Biophysicists have developed a method for modifying the surface of micro- and nanoparticles -- tiny structures measuring between a thousandth and a millionth of a millimeter --by covering them with biological molecules. Engineered in this way, the particles can serve as both therapeutic and diagnostic agents, delivering drugs to cancer cells.
The paper was published in the journal ACS Applied Materials & Interfaces. Its authors are researchers from the Moscow Institute of Physics and Technology (MIPT), the Institute of Bioorganic Chemistry of the Russian Academy of Sciences (IBCh RAS), National Research Nuclear University MEPhI, Sechenov University, and Macquarie University (Australia).
Magic bullet: Seek and cure
The concept of a "magic bullet" was originally formulated around 1900 by Paul Ehrlich, the winner of the 1908 Nobel Prize in physiology or medicine. He envisioned drugs that would have a component which recognizes the pathogen in the body and another component that acts on the target. Usually, such drugs target receptors on the surface of the damaged cells. These receptors also allow the agent to recognize the cell. A universal system of this kind can be used for diagnostics, therapy, or both. When therapy and diagnostics are combined, this is known as theranostics.
To make a system incorporating a therapeutic and a diagnostic component, a "molecular glue" is needed for holding the two parts together. This glue can be realized as proteins capable of forming a stable complex by binding to each other. One of the most stable complexes of this kind is the barnase-barstar protein pair. There is a value known as the binding constant that characterizes how strongly the molecules in a complex are coupled. The binding constant of the barnase-barstar complex is 1,000 to 1 million times greater than those of the antigen-antibody complexes, which are the basis of our immune response.
Barnase and barstar can be used to engineer various functional modules for theranostics. For example, barnase can be bound to therapeutic agents -- antibodies, drugs, fluorescent molecules, etc. -- while barstar can be fused with a targeting agent. This concept was suggested by Sergey Deyev, the head of Molecular Immunology Laboratory of IBCh RAS. The two modules are then combined, forming a bifunctional compound, which has therapeutic and diagnostic properties, and enables targeted drug delivery. By fusing barnase and barstar with various therapeutic and diagnostic molecules, researchers can develop a range of theranostic agents based on the same principle. These molecular structures can be carried on the surface of nano- or microparticles. The particles themselves can have auxiliary properties, including fluorescence or the ability to be destroyed when exposed to radiation, killing off the surrounding harmful cells, such as cancer cells. Dozens of molecular structures of different types can be deposited on a tiny particle, potentially increasing its therapeutic effects.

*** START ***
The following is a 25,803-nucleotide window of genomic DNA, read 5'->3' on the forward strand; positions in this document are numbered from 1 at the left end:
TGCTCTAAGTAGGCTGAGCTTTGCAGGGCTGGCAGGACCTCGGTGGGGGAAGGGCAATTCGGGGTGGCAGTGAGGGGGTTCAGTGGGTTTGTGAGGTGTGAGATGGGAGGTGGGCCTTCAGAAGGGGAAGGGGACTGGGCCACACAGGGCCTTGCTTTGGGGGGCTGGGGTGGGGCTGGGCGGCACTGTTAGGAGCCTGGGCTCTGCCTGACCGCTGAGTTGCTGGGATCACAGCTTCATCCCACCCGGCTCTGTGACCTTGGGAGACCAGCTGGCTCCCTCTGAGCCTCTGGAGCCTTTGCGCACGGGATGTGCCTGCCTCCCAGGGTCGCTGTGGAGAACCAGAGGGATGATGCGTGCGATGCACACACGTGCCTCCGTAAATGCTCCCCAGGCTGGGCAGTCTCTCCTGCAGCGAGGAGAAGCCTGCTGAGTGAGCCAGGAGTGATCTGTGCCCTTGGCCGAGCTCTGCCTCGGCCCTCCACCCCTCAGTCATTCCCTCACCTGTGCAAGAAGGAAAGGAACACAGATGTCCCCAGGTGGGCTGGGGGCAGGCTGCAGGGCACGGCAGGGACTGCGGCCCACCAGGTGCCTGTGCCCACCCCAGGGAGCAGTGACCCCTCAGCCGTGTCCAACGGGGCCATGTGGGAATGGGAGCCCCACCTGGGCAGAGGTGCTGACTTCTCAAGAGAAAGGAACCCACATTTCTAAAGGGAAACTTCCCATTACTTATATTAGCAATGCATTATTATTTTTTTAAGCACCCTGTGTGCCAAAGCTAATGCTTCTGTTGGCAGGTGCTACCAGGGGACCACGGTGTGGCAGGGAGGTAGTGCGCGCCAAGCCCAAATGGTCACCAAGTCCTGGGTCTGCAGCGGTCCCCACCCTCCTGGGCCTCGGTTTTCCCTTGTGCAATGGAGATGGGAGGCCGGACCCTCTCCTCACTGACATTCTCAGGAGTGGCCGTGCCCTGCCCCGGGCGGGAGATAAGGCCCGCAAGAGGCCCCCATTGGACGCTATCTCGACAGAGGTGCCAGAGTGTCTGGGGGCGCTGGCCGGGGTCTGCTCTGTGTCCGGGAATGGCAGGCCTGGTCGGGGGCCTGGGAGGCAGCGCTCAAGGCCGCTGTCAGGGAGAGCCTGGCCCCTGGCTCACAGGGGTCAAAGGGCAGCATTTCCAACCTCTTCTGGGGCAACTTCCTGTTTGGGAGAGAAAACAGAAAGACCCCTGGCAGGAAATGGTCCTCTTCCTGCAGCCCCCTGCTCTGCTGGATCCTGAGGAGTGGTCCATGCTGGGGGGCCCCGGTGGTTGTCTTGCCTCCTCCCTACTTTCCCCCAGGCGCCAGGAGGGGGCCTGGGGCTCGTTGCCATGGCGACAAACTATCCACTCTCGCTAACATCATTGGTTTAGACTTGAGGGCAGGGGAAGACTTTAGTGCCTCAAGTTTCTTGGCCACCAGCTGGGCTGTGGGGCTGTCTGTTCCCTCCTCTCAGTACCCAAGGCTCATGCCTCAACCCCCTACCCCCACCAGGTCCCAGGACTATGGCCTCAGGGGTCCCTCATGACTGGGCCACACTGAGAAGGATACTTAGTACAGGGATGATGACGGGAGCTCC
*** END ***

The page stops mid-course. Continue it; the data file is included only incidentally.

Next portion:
Molecular assembly kit
The notion of using nano- and microparticles to deliver drugs is being actively researched in many laboratories. The Russian and Australian researchers developed a nanoparticle-based theranostic agent using the barnase-barstar protein complex and studied its properties.
"Most of the currently used methods for chemically coupling biomolecules to nanoparticles have serious flaws," says lead author Victoria Shipunova, a researcher at MIPT's Nanobiotechnology Lab and a senior researcher at the Molecular Immunology Lab of the Institute of Bioorganic Chemistry. "The spatial orientation of the biomolecules is poorly controlled, and they encounter problems when binding to their targets. The density of the coupled molecules is fairly low, and the procedure is time-consuming."
"We developed a method based on the barnase-barstar protein pair that does not alter the spatial structure of the targeting molecules. Two further advantages are its high specificity and rapid coupling: It only takes several minutes for all modules to bind," she explains.
The researchers used silicon dioxide-coated particles as the carriers for their molecular complex. The primary targets of the biostructures described in the paper are cancer cells, identifiable by the HER2/neu oncomarker on their surface, shown as a red outgrowth in figure 2. HER2/neu is a protein responsible for cell growth and division and present in healthy cells. In cancer cells, however, this protein is in excess -- or overexpressed -- enabling them to grow and divide uncontrollably.
The researchers used a molecule from the class of designed ankyrin repeat proteins, or DARPins, as the targeting agent recognizing the HER2/neu protein. Shown as light blue bellflower-shaped structures in figures 1 and 2, DARPins are small and highly stable proteins capable of selectively binding to the target molecule. Besides a DARPin molecule, which recognizes cancer cells, the structure needs to incorporate a molecule capable of binding to the carrier particle's surface -- that is, to silicon dioxide. For this, the researchers used a silicon dioxide-binding peptide obtained by rational design at Macquarie University. As a result, they created the following structure: A nano- or microparticle is coated with silicon dioxide, to which the barnase-DARPin module is attached via the silicon dioxide-binding peptide fused with barstar (figure 1). Importantly, each of the elements involved can be altered or even replaced, modifying the properties of the overall structure. In a way, it is similar to a molecular kit of building blocks, which can be assembled in many ways, producing different therapeutic agents.
In effect, the researchers have created a universal assembly method, which allows a number of molecules with therapeutic and diagnostic potential to be easily combined, while preserving their spatial structure and properties.